Thanks for "Moon-landing hero Neil Armstrong dead at 82" (Tribune, Aug. 26).
Growing up in small town USA in the '60s was mundane … unless you lived right across the street from the parents of the first man to set foot on the moon.
When Neil Armstrong walked on the moon, I was 13; everything about that event was magical: the giant broadcast tower in my neighbor's yard, the thousands driving by, the visiting celebrities, seeing my dog on national TV.
Dad always used Armstrong as an example of what could be accomplished if we aimed high. I had the good fortune of meeting Armstrong when he visited his folks. We tried on his space helmet, and he shot hoops with us and his son.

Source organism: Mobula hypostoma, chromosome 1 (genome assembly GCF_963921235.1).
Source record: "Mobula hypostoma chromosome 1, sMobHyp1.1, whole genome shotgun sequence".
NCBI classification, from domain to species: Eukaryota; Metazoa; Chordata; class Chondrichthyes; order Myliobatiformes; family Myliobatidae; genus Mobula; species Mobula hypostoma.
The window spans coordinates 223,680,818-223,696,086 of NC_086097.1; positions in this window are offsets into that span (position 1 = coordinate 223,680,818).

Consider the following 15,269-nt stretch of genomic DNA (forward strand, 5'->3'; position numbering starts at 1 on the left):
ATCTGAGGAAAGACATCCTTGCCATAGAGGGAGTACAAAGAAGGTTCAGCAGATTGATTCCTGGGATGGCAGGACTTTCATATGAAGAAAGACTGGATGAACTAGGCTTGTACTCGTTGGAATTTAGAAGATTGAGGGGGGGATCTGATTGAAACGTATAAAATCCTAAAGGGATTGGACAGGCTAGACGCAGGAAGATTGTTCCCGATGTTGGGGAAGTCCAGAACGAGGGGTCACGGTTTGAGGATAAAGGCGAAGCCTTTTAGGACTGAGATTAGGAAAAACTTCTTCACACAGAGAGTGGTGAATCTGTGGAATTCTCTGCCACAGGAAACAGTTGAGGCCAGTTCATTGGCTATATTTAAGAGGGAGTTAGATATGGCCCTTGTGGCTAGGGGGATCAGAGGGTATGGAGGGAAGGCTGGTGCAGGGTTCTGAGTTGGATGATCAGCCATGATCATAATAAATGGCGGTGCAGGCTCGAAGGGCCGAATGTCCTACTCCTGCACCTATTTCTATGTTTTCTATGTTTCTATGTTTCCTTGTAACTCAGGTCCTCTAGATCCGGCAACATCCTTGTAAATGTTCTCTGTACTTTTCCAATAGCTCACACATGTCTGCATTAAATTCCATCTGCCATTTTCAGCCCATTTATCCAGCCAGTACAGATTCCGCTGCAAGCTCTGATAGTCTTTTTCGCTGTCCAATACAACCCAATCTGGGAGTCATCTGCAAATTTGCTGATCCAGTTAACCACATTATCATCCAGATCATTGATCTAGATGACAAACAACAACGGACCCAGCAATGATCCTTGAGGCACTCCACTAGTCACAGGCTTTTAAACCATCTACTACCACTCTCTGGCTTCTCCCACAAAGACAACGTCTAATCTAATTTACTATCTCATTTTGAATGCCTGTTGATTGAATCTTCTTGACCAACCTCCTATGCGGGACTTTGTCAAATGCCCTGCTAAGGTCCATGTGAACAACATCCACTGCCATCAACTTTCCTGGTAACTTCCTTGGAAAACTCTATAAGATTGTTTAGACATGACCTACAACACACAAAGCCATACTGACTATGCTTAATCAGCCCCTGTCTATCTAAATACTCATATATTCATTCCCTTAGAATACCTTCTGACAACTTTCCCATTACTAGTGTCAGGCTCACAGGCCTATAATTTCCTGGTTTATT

Armstrong was truly a great American hero, a fact I've come to appreciate more as the years have gone by. But as I reflect on the excitement of those days and his famous words, the memories I hold most dear are of his wonderful parents, Steve and Viola. If you knew them, you would better appreciate how a humble, unassuming lad from Wapakoneta, Ohio, could reach such great heights.
Salt Lake City